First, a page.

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Solid Earth An interactive open-access journal of the European Geosciences Union

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https://doi.org/10.5194/se-2017-26
© Author(s) 2017. This work is distributed under
the Creative Commons Attribution 3.0 License.
Research article
23 Mar 2017
Review status
A revision of this discussion paper was accepted for the journal Solid Earth (SE) and is expected to appear here in due course.
Global patterns of Earth's dynamic topography since the Jurassic
Michael Rubey1, Sascha Brune2, Christian Heine3, David Rhodri Davies4, Simon E. Williams1, and Ralph Dietmar Müller1 1Earthbyte Group, School of Geosciences, The University of Sydney, Australia
2Helmholtz Centre Potsdam, GFZ German Research Centre for Geosciences, Potsdam, Germany
3Shell International Exploration & Production B.V., The Hague, Netherlands
4Research School of Earth Sciences, The Australian National University, Canberra, Australia
Abstract. We evaluate the spatial and temporal evolution of Earth’s long-wavelength surface dynamic topography since the Jurassic, using a series of high-resolution global mantle convection models. These models are Earth-like in terms of convective vigour, thermal structure, surface heat-flux and the geographic distribution of heterogeneity. The models generate a degree-2 dominated spectrum of dynamic topography, with negative amplitudes above subducted slabs (i.e. circum-Pacific regions and southern Eurasia) and positive amplitudes elsewhere (i.e. Africa, north-west Eurasia and the central Pacific). Model predictions are compared with published observations and subsidence patterns from well data, both globally and for the Australian and South African regions. We find that our models reproduce the long-wavelength component of these observations, although observed smaller-scale variations are not reproduced. We subsequently define “geodynamic rules” for how different surface tectonic settings are affected by mantle processes: (i) locations in the vicinity of a subduction zone show large negative dynamic topography amplitudes; (ii) regions far away from convergent margins feature long-term positive dynamic topography; (iii) rapid variations in dynamic support occur along the margins of overriding plates (e.g. Western US) and at points located on a plate that rapidly approaches a subduction zone (e.g. India and Arabia). Our models provide a predictive quantitative framework linking mantle convection with plate tectonics and sedimentary basin evolution, thus improving our understanding of how subduction and mantle convection affect the spatio-temporal evolution of basin architecture.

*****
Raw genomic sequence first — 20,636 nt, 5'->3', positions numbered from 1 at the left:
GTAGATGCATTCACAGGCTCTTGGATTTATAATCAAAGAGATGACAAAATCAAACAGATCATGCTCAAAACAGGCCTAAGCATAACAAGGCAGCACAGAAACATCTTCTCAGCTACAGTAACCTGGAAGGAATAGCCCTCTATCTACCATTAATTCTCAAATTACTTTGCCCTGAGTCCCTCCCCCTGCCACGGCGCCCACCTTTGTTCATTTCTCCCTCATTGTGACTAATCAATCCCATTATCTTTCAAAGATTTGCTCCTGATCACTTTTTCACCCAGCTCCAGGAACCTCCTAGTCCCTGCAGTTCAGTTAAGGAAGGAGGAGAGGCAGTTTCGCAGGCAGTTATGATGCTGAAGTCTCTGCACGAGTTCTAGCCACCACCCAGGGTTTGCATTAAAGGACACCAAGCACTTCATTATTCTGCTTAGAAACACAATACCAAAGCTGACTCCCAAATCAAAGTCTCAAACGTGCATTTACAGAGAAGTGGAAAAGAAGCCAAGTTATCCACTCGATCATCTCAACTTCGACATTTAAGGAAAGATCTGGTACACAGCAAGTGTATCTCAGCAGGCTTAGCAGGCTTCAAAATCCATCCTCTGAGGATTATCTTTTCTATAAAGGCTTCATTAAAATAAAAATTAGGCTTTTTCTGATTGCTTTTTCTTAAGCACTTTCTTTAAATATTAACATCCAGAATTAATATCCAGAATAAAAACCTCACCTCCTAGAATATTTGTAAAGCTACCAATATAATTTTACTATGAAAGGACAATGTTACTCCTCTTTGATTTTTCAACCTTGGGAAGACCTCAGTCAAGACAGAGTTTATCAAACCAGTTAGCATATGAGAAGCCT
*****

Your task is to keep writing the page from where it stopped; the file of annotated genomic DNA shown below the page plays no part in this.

Citation: Rubey, M., Brune, S., Heine, C., Davies, D. R., Williams, S. E., and Müller, R. D.: Global patterns of Earth's dynamic topography since the Jurassic, Solid Earth Discuss., https://doi.org/10.5194/se-2017-26, in review, 2017.
Michael Rubey et al.
Interactive discussionStatus: closed
AC: Author comment | RC: Referee comment | SC: Short comment | EC: Editor comment
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RC1: 'Comments', Anonymous Referee #1, 23 Apr 2017 Printer-friendly Version 
AC1: 'Author’s reply to RC1', Michael Rubey, 31 May 2017 Printer-friendly Version Supplement 
 
RC2: 'A potential framework study for dynamic topography', Anonymous Referee #2, 28 Apr 2017 Printer-friendly Version 
AC2: 'Author’s reply to RC2', Michael Rubey, 31 May 2017 Printer-friendly Version Supplement 
Michael Rubey et al.
Michael Rubey et al.

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Short summary
Earth’s surface is constantly warped up and down by the convecting mantle. Here we derive geodynamic rules for this so-called “dynamic topography” by employing high-resolution numerical models of global mantle convection. We define four types of dynamic topography histories that are primarily controlled by the ever-changing pattern of Earth’s subduction zones. Our models provide a predictive quantitative framework linking mantle convection with plate tectonics and sedimentary basin evolution.
Earth’s surface is constantly warped up and down by the convecting mantle. Here we derive...
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